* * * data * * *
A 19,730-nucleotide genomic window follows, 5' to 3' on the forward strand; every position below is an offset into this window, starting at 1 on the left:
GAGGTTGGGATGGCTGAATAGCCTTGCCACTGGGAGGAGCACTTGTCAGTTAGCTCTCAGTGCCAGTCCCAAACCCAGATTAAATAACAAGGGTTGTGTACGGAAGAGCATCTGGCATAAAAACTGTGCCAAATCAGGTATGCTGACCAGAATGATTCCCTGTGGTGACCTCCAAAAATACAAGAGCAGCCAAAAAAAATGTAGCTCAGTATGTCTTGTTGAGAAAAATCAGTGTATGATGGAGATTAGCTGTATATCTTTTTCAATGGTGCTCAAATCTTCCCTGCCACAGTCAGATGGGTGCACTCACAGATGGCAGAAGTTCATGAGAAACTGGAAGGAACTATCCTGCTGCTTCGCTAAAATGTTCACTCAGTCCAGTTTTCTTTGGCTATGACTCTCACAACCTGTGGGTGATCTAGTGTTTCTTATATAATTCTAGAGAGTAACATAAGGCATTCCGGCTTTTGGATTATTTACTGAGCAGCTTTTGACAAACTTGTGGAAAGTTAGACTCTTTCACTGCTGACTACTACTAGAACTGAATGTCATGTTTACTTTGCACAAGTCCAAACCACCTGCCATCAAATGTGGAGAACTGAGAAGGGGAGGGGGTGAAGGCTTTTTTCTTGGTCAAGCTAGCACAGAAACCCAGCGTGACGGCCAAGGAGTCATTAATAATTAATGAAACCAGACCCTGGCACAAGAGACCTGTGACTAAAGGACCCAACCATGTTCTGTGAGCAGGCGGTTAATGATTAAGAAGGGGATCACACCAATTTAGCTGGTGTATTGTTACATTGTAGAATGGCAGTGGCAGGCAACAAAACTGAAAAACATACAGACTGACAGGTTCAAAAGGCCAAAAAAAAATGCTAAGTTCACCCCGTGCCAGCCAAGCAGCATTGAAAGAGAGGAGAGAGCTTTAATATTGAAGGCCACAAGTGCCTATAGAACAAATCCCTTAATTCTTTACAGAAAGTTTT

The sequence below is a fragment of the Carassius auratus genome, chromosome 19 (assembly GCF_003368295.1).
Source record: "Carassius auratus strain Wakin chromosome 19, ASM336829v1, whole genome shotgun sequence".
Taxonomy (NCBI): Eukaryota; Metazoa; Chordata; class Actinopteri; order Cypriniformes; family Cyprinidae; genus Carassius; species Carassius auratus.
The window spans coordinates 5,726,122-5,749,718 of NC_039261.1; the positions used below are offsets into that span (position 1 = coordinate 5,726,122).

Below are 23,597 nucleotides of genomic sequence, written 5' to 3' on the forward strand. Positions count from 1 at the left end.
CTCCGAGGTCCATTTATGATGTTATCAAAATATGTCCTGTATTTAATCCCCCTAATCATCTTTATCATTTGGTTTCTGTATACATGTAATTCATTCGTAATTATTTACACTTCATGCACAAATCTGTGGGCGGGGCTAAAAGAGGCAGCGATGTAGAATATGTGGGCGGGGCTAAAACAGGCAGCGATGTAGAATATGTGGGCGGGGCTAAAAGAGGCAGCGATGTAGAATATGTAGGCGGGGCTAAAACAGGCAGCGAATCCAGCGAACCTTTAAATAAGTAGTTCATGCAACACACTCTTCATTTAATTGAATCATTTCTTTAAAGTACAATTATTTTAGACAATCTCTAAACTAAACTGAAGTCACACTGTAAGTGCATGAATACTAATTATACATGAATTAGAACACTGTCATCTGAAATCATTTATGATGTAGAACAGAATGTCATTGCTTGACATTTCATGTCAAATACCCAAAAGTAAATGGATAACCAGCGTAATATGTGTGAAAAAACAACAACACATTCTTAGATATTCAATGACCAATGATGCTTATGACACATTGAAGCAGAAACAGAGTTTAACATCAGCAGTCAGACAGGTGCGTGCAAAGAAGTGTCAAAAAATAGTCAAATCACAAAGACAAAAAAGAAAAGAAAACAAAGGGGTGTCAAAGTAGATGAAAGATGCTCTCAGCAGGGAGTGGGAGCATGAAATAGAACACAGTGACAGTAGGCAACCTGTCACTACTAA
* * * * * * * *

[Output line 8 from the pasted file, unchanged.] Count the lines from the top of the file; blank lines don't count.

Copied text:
CTCCGAGGTCCATTTATGATGTTATCAAAATATGTCCTGTATTTAATCCCCCTAATCATCTTTATCATTTGGTTTCTGTATACATGTAATTCATTCGTAATTATTTACACTTCATGCACAAATCTGTGGGCGGGGCTAAAAGAGGCAGCGATGTAGAATATGTGGGCGGGGCTAAAACAGGCAGCGATGTAGAATATGTGGGCGGGGCTAAAAGAGGCAGCGATGTAGAATATGTAGGCGGGGCTAAAACAGGCAGCGAATCCAGCGAACCTTTAAATAAGTAGTTCATGCAACACACTCTTCATTTAATTGAATCATTTCTTTAAAGTACAATTATTTTAGACAATCTCTAAACTAAACTGAAGTCACACTGTAAGTGCATGAATACTAATTATACATGAATTAGAACACTGTCATCTGAAATCATTTATGATGTAGAACAGAATGTCATTGCTTGACATTTCATGTCAAATACCCAAAAGTAAATGGATAACCAGCGTAATATGTGTGAAAAAACAACAACACATTCTTAGATATTCAATGACCAATGATGCTTATGACACATTGAAGCAGAAACAGAGTTTAACATCAGCAGTCAGACAGGTGCGTGCAAAGAAGTGTCAAAAAATAGTCAAATCACAAAGACAAAAAAGAAAAGAAAACAAAGGGGTGTCAAAGTAGATGAAAGATGCTCTCAGCAGGGAGTGGGAGCATGAAATAGAACACAGTGACAGTAGGCAACCTGTCACTACTAA